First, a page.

As with the eSet product described above, Bitdefender also detects Windows viruses, and has the ability to directly access Windows-format partitions.
Bitdefender Antivirus Scanner has a friendly graphical user interface, so is good for those users after something that keeps them from the command line. Furthermore, it includes mailbox scanning and support for archive files.
There’s not much to choose between eSet and Bitdefender, but the former claims top position due to Bitdefender’s decision to make this product only available in packs containing five of more licences – not ideal for someone with a single Linux machine.
3. Kaspersky Endpoint Security for Linux
Positives: Compatible with a large variety of Linux “flavours”
Negatives: Perhaps too business-focussed for some
Kaspersky’s Linux product range is very much business focussed. Alongside the “endpoint” product we discuss here, Kaspersky also have dedicated products for Linux fileservers and Linux mailservers.
Endpoint Security for Linux is designed much like a corporate Windows antivirus product, with things like centralised deployment features for multiple machines. Much of this may be superfluous to the user of a simple Linux desktop, but the features could attract enthusiasts with multiple machines.
Compatibility is good: Kaspersky supports various Linux flavours, including Ubuntu, Suse and Redhat, although it’s important to note that Mandriva is the only 32-bit Linux OS supported.
Above all, it’s clear from Kaspersky’s website that they have a current and active Linux range that is more than just an afterthought. This may be the perfect choice for those who take their Linux computing seriously – but is perhaps overkill for more casual users.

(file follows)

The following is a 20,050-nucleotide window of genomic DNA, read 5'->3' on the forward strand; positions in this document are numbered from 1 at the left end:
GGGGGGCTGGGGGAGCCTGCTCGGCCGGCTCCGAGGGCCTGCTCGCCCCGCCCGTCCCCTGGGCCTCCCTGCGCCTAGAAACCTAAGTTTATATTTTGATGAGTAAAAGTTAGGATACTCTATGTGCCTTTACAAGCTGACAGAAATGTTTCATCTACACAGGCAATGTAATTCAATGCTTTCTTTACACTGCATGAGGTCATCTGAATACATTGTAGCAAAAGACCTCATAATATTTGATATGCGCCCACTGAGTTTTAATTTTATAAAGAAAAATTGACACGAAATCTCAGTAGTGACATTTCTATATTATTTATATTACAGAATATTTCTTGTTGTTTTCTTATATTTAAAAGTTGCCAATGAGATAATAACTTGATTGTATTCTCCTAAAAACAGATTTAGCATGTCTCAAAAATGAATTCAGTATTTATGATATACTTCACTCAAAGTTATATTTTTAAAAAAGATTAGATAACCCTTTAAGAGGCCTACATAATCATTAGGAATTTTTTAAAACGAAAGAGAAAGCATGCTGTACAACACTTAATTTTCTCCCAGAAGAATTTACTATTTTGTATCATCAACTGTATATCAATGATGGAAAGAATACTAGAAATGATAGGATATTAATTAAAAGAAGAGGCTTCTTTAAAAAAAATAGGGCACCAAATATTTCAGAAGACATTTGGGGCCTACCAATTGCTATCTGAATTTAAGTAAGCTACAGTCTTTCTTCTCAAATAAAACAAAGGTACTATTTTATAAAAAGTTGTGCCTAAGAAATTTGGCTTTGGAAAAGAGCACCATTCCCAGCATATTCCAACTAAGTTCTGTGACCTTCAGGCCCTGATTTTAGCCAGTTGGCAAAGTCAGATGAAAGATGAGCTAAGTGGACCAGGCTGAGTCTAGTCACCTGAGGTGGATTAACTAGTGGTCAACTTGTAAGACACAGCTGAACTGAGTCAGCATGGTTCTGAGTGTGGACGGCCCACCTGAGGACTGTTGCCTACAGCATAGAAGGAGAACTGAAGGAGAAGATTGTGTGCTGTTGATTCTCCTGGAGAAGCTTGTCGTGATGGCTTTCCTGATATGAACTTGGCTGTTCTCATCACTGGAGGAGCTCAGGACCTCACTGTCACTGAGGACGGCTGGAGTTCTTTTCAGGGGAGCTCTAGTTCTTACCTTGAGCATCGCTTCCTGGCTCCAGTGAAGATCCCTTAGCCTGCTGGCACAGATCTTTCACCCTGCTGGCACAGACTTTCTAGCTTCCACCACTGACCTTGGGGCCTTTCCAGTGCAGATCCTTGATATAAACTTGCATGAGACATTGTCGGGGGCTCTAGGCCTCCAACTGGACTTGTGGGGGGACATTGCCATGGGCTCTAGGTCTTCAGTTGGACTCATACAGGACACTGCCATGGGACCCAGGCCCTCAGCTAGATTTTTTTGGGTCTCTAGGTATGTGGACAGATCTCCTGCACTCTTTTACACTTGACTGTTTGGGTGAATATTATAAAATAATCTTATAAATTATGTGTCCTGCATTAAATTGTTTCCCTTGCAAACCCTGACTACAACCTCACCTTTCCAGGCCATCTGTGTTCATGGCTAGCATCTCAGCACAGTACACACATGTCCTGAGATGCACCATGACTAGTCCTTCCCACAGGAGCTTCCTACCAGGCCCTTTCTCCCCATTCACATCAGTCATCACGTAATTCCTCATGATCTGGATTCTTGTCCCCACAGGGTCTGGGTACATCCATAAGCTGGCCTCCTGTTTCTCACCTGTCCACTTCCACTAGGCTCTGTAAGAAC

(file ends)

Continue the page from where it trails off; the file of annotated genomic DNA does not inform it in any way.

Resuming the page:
4. AVG Antivirus Free for Linux
Positives: Costs nothing
Negatives: Installation gets rather technical
AVG are well-known for providing free antivirus for Windows PCs, but they also offer a Linux product.
The product claims to offer protection for “surfing, emailing and social networking” but information as to what it actually does is a little thin on the ground.
Installation is hardcore command-line stuff too. It probably won’t phase the average Linux user, but does still mean choosing the correct download from a list of five, and then following some rather daunting-sounding instructions.
Still, it’s free, which the previous products on our round-up are not. And for many Linux users used to open-source software, that will be enough to make AVG the product of choice.
Positives: Completely open-source
Negatives: Command line only without adding a third-party front-end
ClamAV is the stalwart antivirus product for Linux, and the “de facto standard” for Linux mail servers.
For real Linux enthusiasts this is a natural choice, and it is a completely open-source program. However, it’s not for the faint-hearted. It’s entirely command-line based, and the documentation alone would have a technophobe running a mile.
There are, however, front-end graphical user interfaces users can download to make the software rather more friendly, including AVScan and ClamTk. Technical skill is still required to get these up and running, but the average Linux user would probably cope just fine.